Housing Workers

Given the lack of affordable housing across the country, it is very beneficial to have workers whose primary focus is helping youth find, secure and maintain housing. Youth often lack key components necessary for accessing housing, including identification, references, income or the knowledge around how to even start their housing search.

Both locations employ Housing Workers whose job it is to help youth find housing after they leave ROP (or the crisis/shelter program). This support includes conducting an assessment of their housing readiness, needs and budgets. The Housing Workers will discuss the type and cost of housing available. This includes exploring housing options, such as independent living, shared accommodation, supportive housing or other transitional housing facilities.

When possible/requested, Housing Workers also support the youth in accessing and applying for that housing, including filling in applications, meeting with landlords and negotiating leases. Depending upon availability, a Housing Worker (or other ROP staff) may also drive a youth through their new neighbourhood to help them figure out where to access groceries, recreation, transit and other necessities in their new environment.

In the scattered site housing units, ongoing support is still provided by the Housing Workers and Case Managers in Vancouver. While this was also the case in Toronto, a recent switch has moved all aftercare into the realm of the Youth in Transition Workers (this will be discussed later in this chapter).

The best part of the work for me is when I house a youth and you see them grow. You see them gain that confidence to be on their own. You can see that they’re actually cooking their meals. You see that they’re not depending on other people for their own money, they’re actually looking for work [or] they’re going to school. [They’re] doing what they want to do and succeeding.” — Danny Aguilar, Housing Worker, Covenant House Toronto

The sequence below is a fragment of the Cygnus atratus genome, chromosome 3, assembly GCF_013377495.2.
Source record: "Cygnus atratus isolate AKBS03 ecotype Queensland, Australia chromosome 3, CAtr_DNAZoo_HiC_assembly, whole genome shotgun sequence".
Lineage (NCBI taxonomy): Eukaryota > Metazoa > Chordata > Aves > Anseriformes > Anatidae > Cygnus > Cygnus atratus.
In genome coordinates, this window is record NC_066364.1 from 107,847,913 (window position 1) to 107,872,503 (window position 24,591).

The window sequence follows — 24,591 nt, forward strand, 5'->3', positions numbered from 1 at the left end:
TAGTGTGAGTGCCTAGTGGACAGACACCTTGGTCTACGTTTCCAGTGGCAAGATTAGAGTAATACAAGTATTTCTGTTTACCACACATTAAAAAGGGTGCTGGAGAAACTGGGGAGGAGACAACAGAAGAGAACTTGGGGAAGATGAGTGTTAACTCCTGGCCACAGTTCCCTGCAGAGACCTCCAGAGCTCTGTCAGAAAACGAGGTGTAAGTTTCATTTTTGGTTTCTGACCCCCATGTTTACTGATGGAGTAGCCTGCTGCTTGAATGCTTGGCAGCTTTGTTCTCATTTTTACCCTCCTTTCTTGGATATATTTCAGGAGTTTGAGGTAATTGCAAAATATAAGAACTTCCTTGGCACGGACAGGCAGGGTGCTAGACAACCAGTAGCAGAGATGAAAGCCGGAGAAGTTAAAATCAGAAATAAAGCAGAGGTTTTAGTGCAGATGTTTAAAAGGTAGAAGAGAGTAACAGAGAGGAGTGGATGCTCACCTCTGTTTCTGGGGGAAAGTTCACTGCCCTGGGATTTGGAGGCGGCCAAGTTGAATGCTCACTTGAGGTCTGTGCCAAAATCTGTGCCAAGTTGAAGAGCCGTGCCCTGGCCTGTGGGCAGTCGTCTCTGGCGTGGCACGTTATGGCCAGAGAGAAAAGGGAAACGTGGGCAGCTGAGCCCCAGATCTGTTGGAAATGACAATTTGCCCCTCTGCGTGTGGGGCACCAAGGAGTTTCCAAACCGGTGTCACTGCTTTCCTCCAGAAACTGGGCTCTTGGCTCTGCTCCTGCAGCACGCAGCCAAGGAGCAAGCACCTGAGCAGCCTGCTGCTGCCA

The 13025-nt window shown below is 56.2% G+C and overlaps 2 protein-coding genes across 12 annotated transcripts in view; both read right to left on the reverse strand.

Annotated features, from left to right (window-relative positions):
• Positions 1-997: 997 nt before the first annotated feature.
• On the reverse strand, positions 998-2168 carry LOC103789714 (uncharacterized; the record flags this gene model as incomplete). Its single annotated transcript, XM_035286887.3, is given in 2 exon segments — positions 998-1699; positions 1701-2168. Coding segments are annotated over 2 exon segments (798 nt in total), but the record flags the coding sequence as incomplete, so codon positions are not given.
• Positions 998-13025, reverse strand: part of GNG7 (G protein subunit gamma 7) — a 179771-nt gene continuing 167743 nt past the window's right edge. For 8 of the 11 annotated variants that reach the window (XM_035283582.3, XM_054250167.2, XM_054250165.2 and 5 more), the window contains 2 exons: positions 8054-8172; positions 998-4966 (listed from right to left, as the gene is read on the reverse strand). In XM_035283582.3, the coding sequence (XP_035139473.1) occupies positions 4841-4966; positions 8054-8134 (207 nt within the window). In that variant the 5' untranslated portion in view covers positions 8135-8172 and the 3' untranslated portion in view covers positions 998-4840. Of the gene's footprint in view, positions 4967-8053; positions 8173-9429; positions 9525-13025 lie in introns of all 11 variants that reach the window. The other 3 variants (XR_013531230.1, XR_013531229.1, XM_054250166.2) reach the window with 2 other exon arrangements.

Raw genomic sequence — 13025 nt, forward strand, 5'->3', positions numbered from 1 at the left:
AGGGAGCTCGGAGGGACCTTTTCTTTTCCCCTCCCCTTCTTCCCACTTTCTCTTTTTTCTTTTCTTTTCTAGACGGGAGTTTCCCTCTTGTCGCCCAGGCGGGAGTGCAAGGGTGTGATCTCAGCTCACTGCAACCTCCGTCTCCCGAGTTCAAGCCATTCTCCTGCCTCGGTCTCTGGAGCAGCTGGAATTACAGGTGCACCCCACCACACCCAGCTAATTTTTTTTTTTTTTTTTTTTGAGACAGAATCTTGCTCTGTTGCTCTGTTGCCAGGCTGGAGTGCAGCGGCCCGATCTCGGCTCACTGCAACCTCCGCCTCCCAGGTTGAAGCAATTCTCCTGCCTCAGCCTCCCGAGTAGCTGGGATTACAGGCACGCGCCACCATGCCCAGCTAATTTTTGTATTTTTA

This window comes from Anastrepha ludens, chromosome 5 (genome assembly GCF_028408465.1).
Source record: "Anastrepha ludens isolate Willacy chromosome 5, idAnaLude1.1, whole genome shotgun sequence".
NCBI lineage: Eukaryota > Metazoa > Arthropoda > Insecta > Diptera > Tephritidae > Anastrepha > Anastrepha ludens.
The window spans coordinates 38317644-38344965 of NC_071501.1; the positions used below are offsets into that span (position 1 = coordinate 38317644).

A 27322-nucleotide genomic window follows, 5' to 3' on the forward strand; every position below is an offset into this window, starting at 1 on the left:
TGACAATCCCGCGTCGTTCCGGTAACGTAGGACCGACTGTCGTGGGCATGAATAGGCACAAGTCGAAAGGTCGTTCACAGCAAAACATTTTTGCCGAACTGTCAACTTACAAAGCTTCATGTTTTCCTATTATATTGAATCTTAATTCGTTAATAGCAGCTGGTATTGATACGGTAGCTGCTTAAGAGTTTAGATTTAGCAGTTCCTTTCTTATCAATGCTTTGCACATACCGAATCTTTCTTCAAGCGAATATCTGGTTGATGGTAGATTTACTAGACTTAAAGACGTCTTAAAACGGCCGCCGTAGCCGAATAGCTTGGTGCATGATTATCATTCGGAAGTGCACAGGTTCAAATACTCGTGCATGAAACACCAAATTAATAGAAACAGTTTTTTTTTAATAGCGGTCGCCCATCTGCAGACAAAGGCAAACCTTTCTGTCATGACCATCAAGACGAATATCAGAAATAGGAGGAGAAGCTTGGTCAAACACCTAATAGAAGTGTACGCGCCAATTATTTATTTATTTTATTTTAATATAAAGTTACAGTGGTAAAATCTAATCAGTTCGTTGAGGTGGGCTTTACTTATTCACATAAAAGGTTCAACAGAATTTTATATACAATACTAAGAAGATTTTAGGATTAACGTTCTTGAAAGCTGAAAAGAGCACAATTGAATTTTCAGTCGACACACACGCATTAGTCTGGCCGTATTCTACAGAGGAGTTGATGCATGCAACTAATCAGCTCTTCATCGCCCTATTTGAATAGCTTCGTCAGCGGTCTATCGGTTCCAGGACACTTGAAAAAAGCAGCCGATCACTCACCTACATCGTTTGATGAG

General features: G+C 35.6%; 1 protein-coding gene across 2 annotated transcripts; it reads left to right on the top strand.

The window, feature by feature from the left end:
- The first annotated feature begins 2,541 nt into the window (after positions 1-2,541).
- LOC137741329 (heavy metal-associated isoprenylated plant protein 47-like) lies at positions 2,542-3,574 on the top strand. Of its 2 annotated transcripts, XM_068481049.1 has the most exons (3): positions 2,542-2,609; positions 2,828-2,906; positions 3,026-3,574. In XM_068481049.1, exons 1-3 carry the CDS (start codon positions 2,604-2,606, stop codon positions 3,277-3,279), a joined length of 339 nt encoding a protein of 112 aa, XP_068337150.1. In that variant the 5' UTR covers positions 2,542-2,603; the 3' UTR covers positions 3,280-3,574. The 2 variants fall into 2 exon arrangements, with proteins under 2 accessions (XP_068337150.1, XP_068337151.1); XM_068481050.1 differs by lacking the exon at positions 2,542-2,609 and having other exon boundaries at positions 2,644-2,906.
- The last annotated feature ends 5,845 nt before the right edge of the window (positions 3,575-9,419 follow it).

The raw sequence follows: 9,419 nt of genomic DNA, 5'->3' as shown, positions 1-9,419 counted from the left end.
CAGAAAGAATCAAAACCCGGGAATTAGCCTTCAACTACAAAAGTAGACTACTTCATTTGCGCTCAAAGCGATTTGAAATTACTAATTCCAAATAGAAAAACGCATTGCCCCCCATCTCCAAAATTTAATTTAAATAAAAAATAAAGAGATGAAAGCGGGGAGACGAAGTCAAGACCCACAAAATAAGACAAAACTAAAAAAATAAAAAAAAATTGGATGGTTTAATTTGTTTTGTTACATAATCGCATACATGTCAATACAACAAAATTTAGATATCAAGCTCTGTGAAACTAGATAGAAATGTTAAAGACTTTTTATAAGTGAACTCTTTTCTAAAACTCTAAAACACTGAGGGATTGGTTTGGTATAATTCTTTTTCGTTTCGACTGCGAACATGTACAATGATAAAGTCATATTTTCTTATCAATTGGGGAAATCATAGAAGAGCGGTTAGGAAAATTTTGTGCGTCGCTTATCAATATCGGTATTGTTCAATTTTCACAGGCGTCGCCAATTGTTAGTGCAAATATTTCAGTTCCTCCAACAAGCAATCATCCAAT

Homeless Hub Thoughts:

Avoiding the revolving door of homelessness, as discussed in the Youth Homelessness Overview chapter, is a difficult challenge to overcome. Housing Workers play a critical role in helping youth obtain and maintain housing. There are a few ways that a Housing Worker can help support a youth:

  • Create a sense of connection to their new community.  A youth who is more engaged will hopefully not seek out old neighbourhoods which may draw them back in to a previous way of life.
  • Under promise and over deliver. Housing workers need to be clear about what they are and are not able to do. It is better to be able to provide better service than to not meet the minimum expectations of the service.
  • Strive to reduce unrealistic ideas about what they can obtain by way of housing. Being able to work with youth to develop a budget is helpful to increase a youth’s understanding of their financial status in relationship to the market.
  • Housing workers should give youth in-depth information about landlord-tenant legislation, and in particular, the youth’s rights and responsibilities. Helping a youth avoid eviction because of activities or behaviour that could have been prevented with a bit of knowledge, is a key way of reducing a youth’s return to homelessness.